For instance, Arreola lost a box of Jumbalaya with 2,000 servings on Derby Day. He explained he and another Sous Chef had 15 “temporary runners” who distribute the food to certain levels of the facility. The runner never completed the delivery and they couldn’t find him.
“The boss wasn’t too happy,” he said. “We had to make Jumbalaya again for 2,000 people in one-half hour.”
Two days later Arreola received an email saying the chef had found the box — by its smell — in a hallway closet on a different level.
“We concentrate on the solution — not the problem,” said Arreola. “If something breaks or food is burned, let’s forget it and move on. Just try to improvise.”
“It’s kind of hard not to get mad but it’s not worth it,” he said. “When doing huge events, no event is going to be perfect.”
They also have fun during their long days in the kitchen.
Some of his fun moments include reading executive chefs’ menu for singing celebrities Jay Z and Beyonce and their guests. It read Fried Fish Legs, Hummingbird Tongue Tacos and Centipede Braised Thighs.
Although it was a joke, the corporate chef reprimanded them.
Another time, Arreola sent a college culinary student on the hunt for a “sesame seed splitter.” A joke that several chefs assisted with. Five hours later, the student reported he hadn’t found it and was handed a knife and a 2-oz. bottle of the tiny seeds to split.
Arreola also admitted once he had a student peel a pound of grapes for a vinaigrette.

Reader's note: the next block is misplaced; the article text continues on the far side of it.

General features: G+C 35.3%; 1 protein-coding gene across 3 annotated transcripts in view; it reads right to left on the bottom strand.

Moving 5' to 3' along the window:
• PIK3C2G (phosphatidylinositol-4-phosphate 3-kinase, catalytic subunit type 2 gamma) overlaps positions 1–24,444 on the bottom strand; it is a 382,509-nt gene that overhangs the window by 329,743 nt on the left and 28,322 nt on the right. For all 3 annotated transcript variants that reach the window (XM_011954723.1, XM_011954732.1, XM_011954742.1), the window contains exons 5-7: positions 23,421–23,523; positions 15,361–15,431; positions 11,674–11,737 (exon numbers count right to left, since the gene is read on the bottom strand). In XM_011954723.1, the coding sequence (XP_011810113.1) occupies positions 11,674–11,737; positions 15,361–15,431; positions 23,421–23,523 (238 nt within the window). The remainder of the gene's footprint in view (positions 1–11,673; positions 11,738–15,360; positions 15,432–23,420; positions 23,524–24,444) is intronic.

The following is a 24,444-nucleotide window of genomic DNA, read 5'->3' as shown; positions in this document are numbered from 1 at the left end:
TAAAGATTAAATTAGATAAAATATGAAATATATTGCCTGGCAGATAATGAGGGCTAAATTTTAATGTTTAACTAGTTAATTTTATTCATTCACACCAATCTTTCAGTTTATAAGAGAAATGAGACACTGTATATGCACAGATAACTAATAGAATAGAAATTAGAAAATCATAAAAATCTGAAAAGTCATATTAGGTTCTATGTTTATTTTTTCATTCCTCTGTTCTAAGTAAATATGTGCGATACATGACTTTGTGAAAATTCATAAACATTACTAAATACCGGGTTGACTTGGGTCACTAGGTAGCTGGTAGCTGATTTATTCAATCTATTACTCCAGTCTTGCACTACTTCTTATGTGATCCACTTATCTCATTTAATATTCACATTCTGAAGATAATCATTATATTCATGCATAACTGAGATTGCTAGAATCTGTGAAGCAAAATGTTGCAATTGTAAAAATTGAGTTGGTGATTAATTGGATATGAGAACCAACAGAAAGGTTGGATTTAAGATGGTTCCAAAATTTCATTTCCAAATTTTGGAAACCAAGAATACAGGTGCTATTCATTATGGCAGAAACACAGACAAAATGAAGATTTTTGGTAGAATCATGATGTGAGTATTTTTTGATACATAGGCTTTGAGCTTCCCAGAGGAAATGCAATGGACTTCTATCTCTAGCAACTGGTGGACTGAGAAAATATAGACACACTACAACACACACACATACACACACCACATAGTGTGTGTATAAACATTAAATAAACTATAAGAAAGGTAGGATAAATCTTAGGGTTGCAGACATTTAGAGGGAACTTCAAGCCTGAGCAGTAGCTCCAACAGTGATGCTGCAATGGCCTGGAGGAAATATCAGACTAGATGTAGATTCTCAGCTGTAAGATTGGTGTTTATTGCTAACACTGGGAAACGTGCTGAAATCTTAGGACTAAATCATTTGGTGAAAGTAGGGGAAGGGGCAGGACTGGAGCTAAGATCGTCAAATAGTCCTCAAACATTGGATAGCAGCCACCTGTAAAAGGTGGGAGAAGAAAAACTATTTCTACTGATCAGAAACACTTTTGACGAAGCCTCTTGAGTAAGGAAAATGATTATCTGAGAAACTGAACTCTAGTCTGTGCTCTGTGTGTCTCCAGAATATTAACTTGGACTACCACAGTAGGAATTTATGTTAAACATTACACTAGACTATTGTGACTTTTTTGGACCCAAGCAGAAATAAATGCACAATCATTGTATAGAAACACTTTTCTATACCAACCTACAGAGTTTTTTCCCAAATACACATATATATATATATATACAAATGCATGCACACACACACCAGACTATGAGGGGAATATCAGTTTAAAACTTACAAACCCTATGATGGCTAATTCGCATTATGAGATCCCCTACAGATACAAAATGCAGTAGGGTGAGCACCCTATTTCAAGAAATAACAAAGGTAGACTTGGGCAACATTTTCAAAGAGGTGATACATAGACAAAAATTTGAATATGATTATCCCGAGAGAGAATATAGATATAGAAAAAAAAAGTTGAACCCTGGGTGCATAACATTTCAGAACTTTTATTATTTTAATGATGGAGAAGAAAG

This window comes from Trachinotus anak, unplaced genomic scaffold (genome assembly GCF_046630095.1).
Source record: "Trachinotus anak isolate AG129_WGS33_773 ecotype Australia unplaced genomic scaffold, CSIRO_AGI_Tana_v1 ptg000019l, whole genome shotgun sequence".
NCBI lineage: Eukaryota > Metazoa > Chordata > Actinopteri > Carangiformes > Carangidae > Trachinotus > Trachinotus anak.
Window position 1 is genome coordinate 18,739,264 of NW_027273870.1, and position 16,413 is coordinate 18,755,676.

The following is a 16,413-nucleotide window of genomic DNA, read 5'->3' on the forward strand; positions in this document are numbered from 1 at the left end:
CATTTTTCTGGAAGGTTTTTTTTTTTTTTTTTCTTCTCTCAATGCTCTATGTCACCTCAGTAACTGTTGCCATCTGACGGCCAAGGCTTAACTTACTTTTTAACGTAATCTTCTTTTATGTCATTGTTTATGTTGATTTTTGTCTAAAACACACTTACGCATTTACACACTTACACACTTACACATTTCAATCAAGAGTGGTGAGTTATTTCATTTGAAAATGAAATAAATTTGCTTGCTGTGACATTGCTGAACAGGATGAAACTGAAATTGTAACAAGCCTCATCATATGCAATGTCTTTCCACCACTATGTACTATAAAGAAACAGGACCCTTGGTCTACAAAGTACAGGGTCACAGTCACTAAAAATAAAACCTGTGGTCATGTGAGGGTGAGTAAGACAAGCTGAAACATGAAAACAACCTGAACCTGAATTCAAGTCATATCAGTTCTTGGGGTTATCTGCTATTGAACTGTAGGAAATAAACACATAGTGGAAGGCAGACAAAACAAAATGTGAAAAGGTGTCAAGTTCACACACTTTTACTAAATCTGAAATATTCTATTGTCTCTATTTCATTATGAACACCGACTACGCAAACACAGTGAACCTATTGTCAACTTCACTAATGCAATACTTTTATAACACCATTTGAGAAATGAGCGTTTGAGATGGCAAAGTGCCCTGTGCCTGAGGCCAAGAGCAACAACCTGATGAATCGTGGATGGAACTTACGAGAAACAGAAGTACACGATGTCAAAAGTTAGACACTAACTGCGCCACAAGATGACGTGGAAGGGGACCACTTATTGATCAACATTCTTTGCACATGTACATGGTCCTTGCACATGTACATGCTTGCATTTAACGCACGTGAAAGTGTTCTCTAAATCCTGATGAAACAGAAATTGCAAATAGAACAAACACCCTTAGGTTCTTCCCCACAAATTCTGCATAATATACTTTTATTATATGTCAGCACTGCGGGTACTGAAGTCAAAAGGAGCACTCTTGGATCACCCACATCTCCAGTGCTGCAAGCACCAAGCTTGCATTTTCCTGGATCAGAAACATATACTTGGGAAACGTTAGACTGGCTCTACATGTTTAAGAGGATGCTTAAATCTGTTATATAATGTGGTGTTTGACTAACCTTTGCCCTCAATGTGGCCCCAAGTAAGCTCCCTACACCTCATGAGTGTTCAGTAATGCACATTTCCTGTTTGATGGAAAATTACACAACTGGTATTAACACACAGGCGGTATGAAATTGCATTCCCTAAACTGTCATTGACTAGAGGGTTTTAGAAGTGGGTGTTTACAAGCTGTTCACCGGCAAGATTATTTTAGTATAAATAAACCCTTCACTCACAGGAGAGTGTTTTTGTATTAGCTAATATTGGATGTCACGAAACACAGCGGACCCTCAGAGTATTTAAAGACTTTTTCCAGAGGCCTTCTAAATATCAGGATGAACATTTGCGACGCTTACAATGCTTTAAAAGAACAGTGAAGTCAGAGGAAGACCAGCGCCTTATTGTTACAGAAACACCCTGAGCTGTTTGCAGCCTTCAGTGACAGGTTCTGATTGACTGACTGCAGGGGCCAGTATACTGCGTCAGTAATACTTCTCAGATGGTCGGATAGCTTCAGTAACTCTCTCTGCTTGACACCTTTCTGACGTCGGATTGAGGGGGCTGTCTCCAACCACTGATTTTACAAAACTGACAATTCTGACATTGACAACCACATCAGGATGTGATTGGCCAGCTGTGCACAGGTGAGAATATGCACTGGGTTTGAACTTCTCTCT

“You have to make it fun,” said Arreola. “You’re there for 15 hours. If you don’t have fun, there’s something wrong with you.”
There are also the moments he won’t forget such as answering a man’s questions about the food in the buffet line and being thanked for the great food by an elderly lady. The first turned out to be the Prime Minister of Canada and the other the Queen of Spain.
Arreola’s met many celebrities and traveled the world with this job. Company policy prohibits employees from getting celebrities’ autographs or taking their photos.
“We treat them like normal people,” said Arreola. “Plus with that luxury, we give them respect.”
The celebrity he’s admired the most is Ron Turcotte, the jockey of the famous race horse, Secretariat, and the horse groomer, Eddit Sweat.
Turcotte, a paraplegic, was really humble and fun, said Arreola. “He didn’t act like he was a famous person. “I’ll never forget him.”
His kitchen teams have created food for several sports teams from the National Basketball League, National Hockey League, National Football League, and the Ryder Cup golfers to the U.S. Swim Team at the Olympics in London, England. He’s also cooked for First Lady Michelle Obama and her guests.
Arreola has been on two management teams which opened new facilities at the TD Ameritrade Park in Omaha, Neb., and the Barclays Center in New York.
Recently, Arreola was promoted to Executive Sous Chef and has been assigned to work in Gabon, Africa, where Levy Restaurants is opening eight restaurants. They are a steak house, Asian, Chinese, French, Gabonese, Italian, Mexican and Spanish restaurants. Arreola will be the Executive Chef’s No. 2 person, assisting him in the Mexican restaurant.
His main job is to create the menu for the Mexican restaurant using the local foods available and honoring the African culture while maintaining the Mexican food flavor and presentation.
“It is challenging,” said Arreola who left Akron Monday. “It’s more math and science as quality and freshness is our No. 1 priority. We kind of have to pull out some miracles.”
Arreola will be Africa for two years.
“I’m working my way up to be Executive Chef,” he told The Akron Hometowner. “Hopefully some day I will have my own stadium — be the face of the company for that stadium and its team.”